Histamine, Salicylate and Sulphite Intolerance

Is There a Connection?

Margaret Moss, CBiol, MRSB, MA (Cantab)

When I started working in nutrition, people often came to me saying they had candida or leaky gut. Nowadays they often say they have histamine and salicylate intolerance, or they have Mast Cell Activation Syndrome, or small intestinal bacterial overgrowth. I suspect they are mostly the same kind of people, but descriptions vary over time. We’ve long known that Caesareans, bottle feeding, antibiotic abuse, low fat high sugar diets and NSAID abuse contribute to gut dysbiosis, both bacterial and fungal, and to leaky guts. I suspected my clients’ problems often related to sulphation, and we found, in our study of 81 of my patients, that none had normal results [1].
Leaky guts are usually sorted with sulphate, which attaches to the glycosaminoglycans of the gut lining, and with butter for butyric acid and coconut oil for lauric and myristic acid. Heating coconut oil gently releases volatile chemicals, and so the tasteless coconut oil is often better tolerated than the tasty one. It used to be thought that caprylic acid was the important part of coconut oil, but actually these other fatty acids are more important. I avoid using L-glutamine for leaky guts, as it quickly converts to glutamic acid, which is toxic to the brain. Lectins, in the bran layer of seeds, damage the gut, and bran, wholemeal bread, and pulses and nuts with skins contain plenty of lectins. Glucose is efficiently taken from the gut into the bloodstream, but fructose in fruit, sugar and honey, and galactose in milk are not so efficiently transported, and tend to linger in the gut, feeding unwanted microorganisms. Good quality probiotics, including L. Acidophilus and Bifido bacteria compete with harmful microorganisms, but avoid L. Rhamnosus, which has occasionally been linked to heart infections [2,3].
We make sulphate from cysteine, and a high ratio of cysteine x 1000 to sulphate suggests inefficiency at making sulphate. The ratio should be no more than 100. In our study, we found these average figures:

We are not looking at the tail of a normal distribution. We are looking at a bimodal distribution, with these chronic sick patients quite separate from the norm. The average cysteine for each condition is high. The average sulphate is low. The average ratio is far above the norm. These people are not typical, and normal public health advice does not apply to them.

Does sulphate have other functions? Yes indeed. It detoxifies phenols, which are in foods, drugs, herbs and in the environment. We need sulphate to protect us from carcinogens, including oestrogen. Salicylates are phenols. Sulphate also detoxifies amines, which are in various foods, especially fermented or aged foods. It is needed to make hydrochloric acid and digestive enzymes, and also to activate cholecystokinin, which tells us when we have eaten enough. To improve the production of sulphate, we need to look at the biochemistry. In the diagram, I have coloured helpful chemicals in green, harmful ones in red, and ones that have good and bad effects in orange. Glutathione is very important for detoxification and reducing oxidative stress, taurine is calming, and reduces blood pressure. Cysteine acts against viruses, but overexcites nerve cells. Vitamin A is needed for immunity and vision, but is toxic in excess. It increases homocysteine production, which is why it is involved in neural tube defects, heart attacks and strokes. Sulphite, from food additives or coal smoke, can provoke asthma. It is listed in the Foods Standards Agency list of common allergens, but is a toxin rather than an allergen. Helpful nutrients are vitamin B6, vitamin B2 which activates B6, and is needed to make sulphate and energy and to recycle glutathione, and molybdenum, which is needed for several enzymes.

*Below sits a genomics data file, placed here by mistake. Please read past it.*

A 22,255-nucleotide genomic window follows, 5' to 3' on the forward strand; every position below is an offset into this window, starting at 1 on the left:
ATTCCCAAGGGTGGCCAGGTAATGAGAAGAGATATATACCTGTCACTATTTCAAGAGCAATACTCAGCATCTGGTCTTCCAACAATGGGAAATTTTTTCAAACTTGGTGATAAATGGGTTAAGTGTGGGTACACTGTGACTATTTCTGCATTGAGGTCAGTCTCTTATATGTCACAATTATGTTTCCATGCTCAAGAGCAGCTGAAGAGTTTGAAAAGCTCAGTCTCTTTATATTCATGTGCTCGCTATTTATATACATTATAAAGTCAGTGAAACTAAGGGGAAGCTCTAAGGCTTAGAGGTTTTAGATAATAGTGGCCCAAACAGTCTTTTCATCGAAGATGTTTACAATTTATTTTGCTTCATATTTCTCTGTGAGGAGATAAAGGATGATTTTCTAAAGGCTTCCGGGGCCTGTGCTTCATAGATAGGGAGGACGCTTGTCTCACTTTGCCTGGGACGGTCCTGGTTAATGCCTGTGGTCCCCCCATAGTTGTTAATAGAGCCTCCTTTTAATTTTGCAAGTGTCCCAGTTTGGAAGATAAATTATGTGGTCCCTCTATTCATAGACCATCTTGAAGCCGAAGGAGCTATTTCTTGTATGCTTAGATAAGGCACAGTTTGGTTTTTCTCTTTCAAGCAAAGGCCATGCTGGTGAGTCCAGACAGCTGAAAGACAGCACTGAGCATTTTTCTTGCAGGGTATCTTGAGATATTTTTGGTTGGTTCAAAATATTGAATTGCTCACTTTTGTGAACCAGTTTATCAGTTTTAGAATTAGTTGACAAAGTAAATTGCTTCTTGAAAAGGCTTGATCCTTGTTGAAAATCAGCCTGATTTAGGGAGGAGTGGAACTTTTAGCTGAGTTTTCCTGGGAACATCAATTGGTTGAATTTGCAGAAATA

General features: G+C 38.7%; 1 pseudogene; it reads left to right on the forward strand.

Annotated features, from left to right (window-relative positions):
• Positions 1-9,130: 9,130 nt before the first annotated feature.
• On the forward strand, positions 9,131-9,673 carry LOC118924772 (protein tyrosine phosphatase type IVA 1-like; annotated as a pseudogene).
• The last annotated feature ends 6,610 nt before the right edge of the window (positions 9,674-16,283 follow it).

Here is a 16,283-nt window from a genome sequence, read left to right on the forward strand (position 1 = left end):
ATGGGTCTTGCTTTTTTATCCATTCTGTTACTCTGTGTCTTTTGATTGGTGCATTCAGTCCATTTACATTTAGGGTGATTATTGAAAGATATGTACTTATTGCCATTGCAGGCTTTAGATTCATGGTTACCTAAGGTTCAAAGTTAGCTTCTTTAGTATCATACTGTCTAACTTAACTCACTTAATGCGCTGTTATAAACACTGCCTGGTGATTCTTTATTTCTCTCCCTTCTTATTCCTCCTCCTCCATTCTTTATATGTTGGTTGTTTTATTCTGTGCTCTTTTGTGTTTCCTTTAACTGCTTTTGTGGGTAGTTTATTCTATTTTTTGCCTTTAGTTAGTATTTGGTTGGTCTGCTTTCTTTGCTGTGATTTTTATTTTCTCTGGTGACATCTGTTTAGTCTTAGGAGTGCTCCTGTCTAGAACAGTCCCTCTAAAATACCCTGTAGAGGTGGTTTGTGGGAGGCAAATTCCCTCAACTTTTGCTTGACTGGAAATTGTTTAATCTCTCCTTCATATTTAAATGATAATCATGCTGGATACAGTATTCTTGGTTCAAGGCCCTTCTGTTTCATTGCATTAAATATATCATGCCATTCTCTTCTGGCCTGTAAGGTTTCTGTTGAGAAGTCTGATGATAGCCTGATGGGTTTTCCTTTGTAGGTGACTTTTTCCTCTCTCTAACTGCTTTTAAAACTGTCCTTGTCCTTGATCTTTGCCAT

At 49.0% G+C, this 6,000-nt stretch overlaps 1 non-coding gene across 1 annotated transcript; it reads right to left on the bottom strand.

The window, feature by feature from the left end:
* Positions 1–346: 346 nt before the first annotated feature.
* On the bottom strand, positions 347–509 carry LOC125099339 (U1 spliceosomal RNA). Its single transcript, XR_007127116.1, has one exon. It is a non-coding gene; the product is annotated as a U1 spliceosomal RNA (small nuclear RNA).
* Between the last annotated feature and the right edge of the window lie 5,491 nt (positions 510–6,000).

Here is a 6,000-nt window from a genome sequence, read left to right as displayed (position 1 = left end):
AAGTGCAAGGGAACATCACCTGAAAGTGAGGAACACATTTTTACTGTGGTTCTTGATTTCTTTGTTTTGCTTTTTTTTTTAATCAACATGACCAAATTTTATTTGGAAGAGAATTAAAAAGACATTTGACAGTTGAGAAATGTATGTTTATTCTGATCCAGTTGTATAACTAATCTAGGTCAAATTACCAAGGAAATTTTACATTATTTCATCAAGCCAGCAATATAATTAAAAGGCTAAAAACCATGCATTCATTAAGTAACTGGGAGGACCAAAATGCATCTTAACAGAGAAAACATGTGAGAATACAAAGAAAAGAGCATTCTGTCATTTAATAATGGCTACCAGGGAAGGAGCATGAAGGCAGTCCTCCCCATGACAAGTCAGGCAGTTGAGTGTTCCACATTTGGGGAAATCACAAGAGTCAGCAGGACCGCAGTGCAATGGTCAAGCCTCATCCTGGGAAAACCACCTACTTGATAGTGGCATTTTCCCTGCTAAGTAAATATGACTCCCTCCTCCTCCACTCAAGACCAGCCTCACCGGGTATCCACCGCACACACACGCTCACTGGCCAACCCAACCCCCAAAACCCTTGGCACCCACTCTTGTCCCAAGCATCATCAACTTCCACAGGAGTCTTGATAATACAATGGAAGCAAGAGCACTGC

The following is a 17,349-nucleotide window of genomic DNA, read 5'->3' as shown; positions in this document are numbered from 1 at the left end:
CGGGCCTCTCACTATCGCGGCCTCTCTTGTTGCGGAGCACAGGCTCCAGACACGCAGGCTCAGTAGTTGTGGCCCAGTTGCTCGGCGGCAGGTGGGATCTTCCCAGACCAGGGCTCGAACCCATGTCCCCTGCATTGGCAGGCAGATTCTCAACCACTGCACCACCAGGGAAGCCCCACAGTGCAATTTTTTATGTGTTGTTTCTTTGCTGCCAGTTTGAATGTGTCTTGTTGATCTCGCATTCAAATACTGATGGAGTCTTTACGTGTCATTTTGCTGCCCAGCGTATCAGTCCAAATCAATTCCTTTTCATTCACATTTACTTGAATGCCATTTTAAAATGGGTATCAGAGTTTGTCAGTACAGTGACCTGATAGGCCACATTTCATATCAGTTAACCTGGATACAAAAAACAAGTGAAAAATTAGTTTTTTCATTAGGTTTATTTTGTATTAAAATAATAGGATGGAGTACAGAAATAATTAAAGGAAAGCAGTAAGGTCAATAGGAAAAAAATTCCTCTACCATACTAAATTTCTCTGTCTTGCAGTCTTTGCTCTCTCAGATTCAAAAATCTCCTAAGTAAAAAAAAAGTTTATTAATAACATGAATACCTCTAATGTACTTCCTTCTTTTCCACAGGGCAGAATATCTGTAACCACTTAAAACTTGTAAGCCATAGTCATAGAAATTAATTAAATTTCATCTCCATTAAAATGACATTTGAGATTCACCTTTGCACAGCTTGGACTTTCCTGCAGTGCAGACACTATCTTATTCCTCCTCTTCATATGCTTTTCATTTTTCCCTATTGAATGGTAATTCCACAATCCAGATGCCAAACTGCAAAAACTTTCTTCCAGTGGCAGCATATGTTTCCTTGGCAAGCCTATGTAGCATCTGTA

It is not enough to make sulphate. We need to transport it to where it is needed, using phenolsulphotransferase enzymes (SULT). Unfortunately, many vegetables and fruits inhibit this transport, especially spinach, radish and orange.

Our capacity to detoxify with sulphate is limited. We have a back-up mechanism to deal with phenols, which is glucuronidation. Those with poor glucuronidation are said to have Gilbert’s. They can be treated with calcium D glucarate. Gilbert’s is often seen as harmless. The problem comes if you have poor sulphation together with Gilbert’s. Your detoxification of phenols will be poor.

Histamine can be detoxified by sulphation. It can also be processed with methylation, the donation of a methyl group from S-adenosyl methionine. Homocysteine is removed by two pathways. One leads to sulphate. The other uses methylenetetrahydrofolate reductase (MTHFR), a vitamin B2 dependent enzyme, followed by either folate or synthetic folic acid, and then vitamin B12, to reconstitute methionine. Histamine is also removed by histaminase, or diamine oxidase, a copper enzyme. Copper rises in pregnancy, and some sensitive women feel much better when pregnant. If copper is deficient, you may be able to increase DAO levels simply with copper, without supplementing DAO itself.

Detoxification needs a lot of energy. Key nutrients for energy production are vitamin B2, vitamin B3, vitamin B5, which is also needed for making cortisol, and ubiquinol.

In some quarters it is fashionable to deal only with methylation. In others, only DAO is used. In others, people are told they are sensitive to sulphur. Sulphur is essential to life, but as with carbon, there are harmful sulphur compounds. In other quarters, people are told they need quercetin, as a mast cell stabiliser. The problem with this is that it is a phenol, and uses up our limited capacity for sulphation, thus leading to more issues with amines, phenols and too permeable guts.